10 July. David kills the Philistine champion, Goliath of Gath
“The Philistines gathered their armies for war. They met at Socah in Judah and camped at Ephes Dammim between Socah and Azekah. Saul and the Israelites gathered in the Valley of Elah and camped there and took their positions to fight the Philistines. The Philistines controlled one hill while the Israelites controlled another. The valley was between them.”
“The Philistines had a champion fighter from Gath named Goliath. He was about 3 metres tall. He came out of the Philistine camp with a bronze helmet on his head and a coat of bronze armour that weighed about 60 kilogrammes. He wore bronze protectors on his legs, and he had a bronze spear on his back…”
“Goliath stood and shouted to the Israelite soldiers, ‘Why have you taken positions for battle? I am a Philistine, and you are Saul’s servants! Choose a man and send him to fight me. If he can fight and kill me, we will be your servants. But if I can kill him, you will be our servants.’ … When Saul and the Israelites heard the Philistine’s words, they were very scared…”
“For 40 days the Philistine came out every morning and evening and stood before the Israelite army… David said to Saul, ‘Don’t let anyone be discouraged. I, your servant, will go and fight this Philistine! … I, your servant, have killed both a lion and a bear. This uncircumcised Philistine will be like them, because he has spoken against the armies of the living God. The LORD who saved me from a lion and a bear will save me from this Philistine.’”
“Saul said to David, ‘Go. And may the LORD be with you.’ Saul put his own clothes on David. He put a bronze helmet on his head and dressed him in armour. David put on Saul’s sword and tried to walk around, but he was not used to all the armour Saul had put on him. He said to Saul, ‘I can’t go in this, because I’m not used to it.’ Then David took it all off.”
“He took his stick in his hand and chose five smooth stones from a stream. He put them in his shepherd’s bag. With his sling in his hand, he went to meet the Philistine…”
“When Goliath looked at David and saw that he was only a boy, tanned and handsome, he looked down on David with disgust. He said, ‘Do you think that I am a dog, that you come at me with a stick?’ He used his god’s names to curse David. He said to David, ‘Come here. I’ll feed your body to the birds of the air and the wild animals!’”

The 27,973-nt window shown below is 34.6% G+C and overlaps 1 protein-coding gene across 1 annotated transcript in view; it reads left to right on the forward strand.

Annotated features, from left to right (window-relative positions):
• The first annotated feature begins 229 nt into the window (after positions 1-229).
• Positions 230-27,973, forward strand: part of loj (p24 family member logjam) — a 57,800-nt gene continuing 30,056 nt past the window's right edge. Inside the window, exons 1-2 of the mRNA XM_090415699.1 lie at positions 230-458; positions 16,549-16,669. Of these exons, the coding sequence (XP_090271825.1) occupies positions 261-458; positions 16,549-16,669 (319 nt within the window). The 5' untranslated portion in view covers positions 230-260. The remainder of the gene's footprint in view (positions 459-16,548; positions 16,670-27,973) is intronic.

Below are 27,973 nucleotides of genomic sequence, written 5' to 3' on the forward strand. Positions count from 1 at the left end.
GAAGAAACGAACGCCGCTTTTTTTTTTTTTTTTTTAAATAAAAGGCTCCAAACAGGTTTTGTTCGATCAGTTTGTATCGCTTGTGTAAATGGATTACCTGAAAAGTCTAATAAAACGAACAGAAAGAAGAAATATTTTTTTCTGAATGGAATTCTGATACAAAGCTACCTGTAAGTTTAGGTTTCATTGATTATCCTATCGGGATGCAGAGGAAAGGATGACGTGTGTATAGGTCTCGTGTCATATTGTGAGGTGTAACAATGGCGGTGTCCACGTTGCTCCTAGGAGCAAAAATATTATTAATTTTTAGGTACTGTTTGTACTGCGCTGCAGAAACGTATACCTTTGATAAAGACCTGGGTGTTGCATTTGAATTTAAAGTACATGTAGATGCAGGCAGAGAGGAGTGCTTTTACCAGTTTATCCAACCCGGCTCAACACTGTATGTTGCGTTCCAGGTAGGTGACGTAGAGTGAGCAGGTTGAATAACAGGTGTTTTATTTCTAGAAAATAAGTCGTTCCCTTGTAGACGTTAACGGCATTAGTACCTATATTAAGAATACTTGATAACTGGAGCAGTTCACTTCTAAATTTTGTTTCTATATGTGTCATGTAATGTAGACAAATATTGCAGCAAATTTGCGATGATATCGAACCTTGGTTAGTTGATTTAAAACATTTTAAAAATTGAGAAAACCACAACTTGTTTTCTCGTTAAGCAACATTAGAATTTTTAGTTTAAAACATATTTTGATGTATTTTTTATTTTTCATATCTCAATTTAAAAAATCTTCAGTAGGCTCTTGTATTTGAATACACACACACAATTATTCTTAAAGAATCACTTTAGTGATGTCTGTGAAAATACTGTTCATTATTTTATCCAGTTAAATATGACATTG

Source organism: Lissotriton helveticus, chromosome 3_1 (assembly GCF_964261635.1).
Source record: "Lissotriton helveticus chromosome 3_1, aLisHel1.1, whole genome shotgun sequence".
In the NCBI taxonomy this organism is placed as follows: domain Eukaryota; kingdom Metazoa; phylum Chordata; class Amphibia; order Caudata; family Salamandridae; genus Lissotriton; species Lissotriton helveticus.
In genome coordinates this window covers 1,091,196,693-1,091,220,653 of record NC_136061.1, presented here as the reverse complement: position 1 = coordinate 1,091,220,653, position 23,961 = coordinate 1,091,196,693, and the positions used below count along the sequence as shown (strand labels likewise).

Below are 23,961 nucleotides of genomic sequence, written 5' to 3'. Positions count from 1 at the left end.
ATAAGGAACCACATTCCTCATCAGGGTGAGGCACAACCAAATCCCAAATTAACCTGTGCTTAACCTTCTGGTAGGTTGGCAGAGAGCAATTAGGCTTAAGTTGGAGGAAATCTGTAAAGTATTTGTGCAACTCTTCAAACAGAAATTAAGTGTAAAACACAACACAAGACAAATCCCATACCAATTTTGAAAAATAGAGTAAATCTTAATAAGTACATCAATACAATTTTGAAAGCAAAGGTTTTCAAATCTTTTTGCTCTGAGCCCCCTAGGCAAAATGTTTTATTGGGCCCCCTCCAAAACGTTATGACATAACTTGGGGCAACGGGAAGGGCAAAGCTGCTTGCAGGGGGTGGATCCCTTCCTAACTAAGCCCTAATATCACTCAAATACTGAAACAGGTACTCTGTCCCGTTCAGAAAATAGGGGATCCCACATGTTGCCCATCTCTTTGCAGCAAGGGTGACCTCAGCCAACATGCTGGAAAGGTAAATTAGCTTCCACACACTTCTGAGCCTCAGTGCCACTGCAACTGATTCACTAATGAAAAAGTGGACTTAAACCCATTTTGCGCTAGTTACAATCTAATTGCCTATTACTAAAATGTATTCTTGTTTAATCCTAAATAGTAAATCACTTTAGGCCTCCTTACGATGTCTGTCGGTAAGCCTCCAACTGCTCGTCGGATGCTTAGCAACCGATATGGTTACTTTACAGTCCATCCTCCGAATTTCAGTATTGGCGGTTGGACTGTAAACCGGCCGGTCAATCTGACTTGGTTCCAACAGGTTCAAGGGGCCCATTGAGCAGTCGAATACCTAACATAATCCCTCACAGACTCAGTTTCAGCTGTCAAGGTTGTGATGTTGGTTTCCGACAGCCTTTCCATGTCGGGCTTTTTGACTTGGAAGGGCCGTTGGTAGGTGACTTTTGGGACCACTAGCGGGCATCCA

“But David said to him, ‘You come to me using a sword and two spears. But I come to you in the name of the LORD All-powerful, the God of the armies of Israel! You have spoken against him. Today, the LORD will hand you over to me, and I’ll kill you and cut off your head… Then all the world will know there is a God in Israel! ...’”
“As Goliath came near to attack him, David ran quickly to meet him. He took a stone from his bag, put it into his sling, and slung it. The stone hit the Philistine and went deep into his forehead, and Goliath fell face down on the ground… Then David ran and stood beside him. He took Goliath’s sword out of its holder and killed him by cutting off his head.”
“When the Philistines saw that their champion was dead, they turned and ran. The men of Israel and Judah shouted and chased the Philistines all the way to the entrance of the city of Gath and to the gates of Ekron.”
(1 Samuel 17:1-52)
Of all his outstanding military successes, the most memorable victory of the Israelite King David was his one-to-one contest with Goliath, the Philistine ‘champion’ of Gath, in c.1012BC. The event is presented in popular folk history as the epitome of the defeat of the military ‘giant’ by the young and inexperienced ‘underdog’. In reality, the truth is rather different.
Contrary to popular belief (and some modern translations), the Hebrew Bible does not suggest that David was a ‘boy’. While both Saul and Goliath looked on David as young and inexperienced (see 1 Samuel 17:33 & 42), he was probably a young man in his twenties when he defeated Goliath.
Although the youngest of eight sons, he is not described as a child. Indeed, we are told that David was 'a brave man and a warrior', and a 'fine-looking man' who had killed a bear by seizing its fur and striking it dead (see 1 Samuel 16:18 & 17:35). He had already served as Saul’s trusted armour-bearer when he challenged the Philistine ‘champion’ to a single-handed combat (see 1 Samuel 16:21). Immediately after his successful confrontation with Goliath, Saul gave David a high rank in the Israelite army, commanding a thousand men (see 1 Samuel 18:4-6 & 13).
David’s chosen weapon – a sling – is often likened to a child’s toy catapult. But the sling shot was a very accurate and effective piece of military equipment in David’s day, and David was evidently well trained in its use (even if Goliath sneered that, without the heavy armour that kings wore, his adversary appeared to be ‘little more than a boy’).
In reality, David was able to strike a deadly blow before coming within range of Saul’s spear and javelin. In later times, all front rank auxiliary soldiers of the Roman army were armed with slingshots. They launched the first wave of missiles well before the next rank of soldiers was close enough to throw their spears and javelins at the enemy.
After David’s defeat of Goliath struck terror into the Philistines, the Israelites pursued their foe all the way to Gath, where the demoralised enemy regrouped behind the safety of their city walls (see 1 Samuel 17:51-52).
The photo (by Ricardo Tulio Gandelman) shows the Elah Valley near Beth Shemesh, where the confrontation between David and Goliath took place (see 3 on the map on 8 July).
You can read more about the city of Gath @ https://www.thebiblejourney.org/biblejourney2/30-israel-becomes-a-kingdom-under-saul-and-david/david-defeats-goliath-of-gath